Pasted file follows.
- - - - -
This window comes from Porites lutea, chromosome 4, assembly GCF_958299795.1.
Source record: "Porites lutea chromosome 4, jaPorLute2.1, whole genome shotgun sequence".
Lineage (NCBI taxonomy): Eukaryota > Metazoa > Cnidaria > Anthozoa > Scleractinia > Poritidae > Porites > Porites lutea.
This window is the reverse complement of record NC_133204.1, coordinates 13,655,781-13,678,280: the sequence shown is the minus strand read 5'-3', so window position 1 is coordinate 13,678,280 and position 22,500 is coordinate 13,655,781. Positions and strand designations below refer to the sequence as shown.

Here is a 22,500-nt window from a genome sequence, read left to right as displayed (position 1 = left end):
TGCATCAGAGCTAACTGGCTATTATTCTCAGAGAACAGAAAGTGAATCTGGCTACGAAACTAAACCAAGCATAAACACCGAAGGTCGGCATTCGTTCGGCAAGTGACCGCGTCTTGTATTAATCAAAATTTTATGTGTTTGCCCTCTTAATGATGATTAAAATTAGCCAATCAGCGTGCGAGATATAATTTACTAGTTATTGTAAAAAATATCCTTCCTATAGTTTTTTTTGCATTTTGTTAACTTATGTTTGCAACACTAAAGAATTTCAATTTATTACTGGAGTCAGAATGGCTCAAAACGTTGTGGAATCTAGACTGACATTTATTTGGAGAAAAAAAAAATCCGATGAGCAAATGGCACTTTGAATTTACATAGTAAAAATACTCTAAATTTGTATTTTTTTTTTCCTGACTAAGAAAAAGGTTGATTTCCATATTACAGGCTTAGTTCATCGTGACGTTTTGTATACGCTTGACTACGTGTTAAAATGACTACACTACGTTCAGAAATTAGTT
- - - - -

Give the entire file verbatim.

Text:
This window comes from Porites lutea, chromosome 4, assembly GCF_958299795.1.
Source record: "Porites lutea chromosome 4, jaPorLute2.1, whole genome shotgun sequence".
Lineage (NCBI taxonomy): Eukaryota > Metazoa > Cnidaria > Anthozoa > Scleractinia > Poritidae > Porites > Porites lutea.
This window is the reverse complement of record NC_133204.1, coordinates 13,655,781-13,678,280: the sequence shown is the minus strand read 5'-3', so window position 1 is coordinate 13,678,280 and position 22,500 is coordinate 13,655,781. Positions and strand designations below refer to the sequence as shown.

Here is a 22,500-nt window from a genome sequence, read left to right as displayed (position 1 = left end):
TGCATCAGAGCTAACTGGCTATTATTCTCAGAGAACAGAAAGTGAATCTGGCTACGAAACTAAACCAAGCATAAACACCGAAGGTCGGCATTCGTTCGGCAAGTGACCGCGTCTTGTATTAATCAAAATTTTATGTGTTTGCCCTCTTAATGATGATTAAAATTAGCCAATCAGCGTGCGAGATATAATTTACTAGTTATTGTAAAAAATATCCTTCCTATAGTTTTTTTTGCATTTTGTTAACTTATGTTTGCAACACTAAAGAATTTCAATTTATTACTGGAGTCAGAATGGCTCAAAACGTTGTGGAATCTAGACTGACATTTATTTGGAGAAAAAAAAAATCCGATGAGCAAATGGCACTTTGAATTTACATAGTAAAAATACTCTAAATTTGTATTTTTTTTTTCCTGACTAAGAAAAAGGTTGATTTCCATATTACAGGCTTAGTTCATCGTGACGTTTTGTATACGCTTGACTACGTGTTAAAATGACTACACTACGTTCAGAAATTAGTT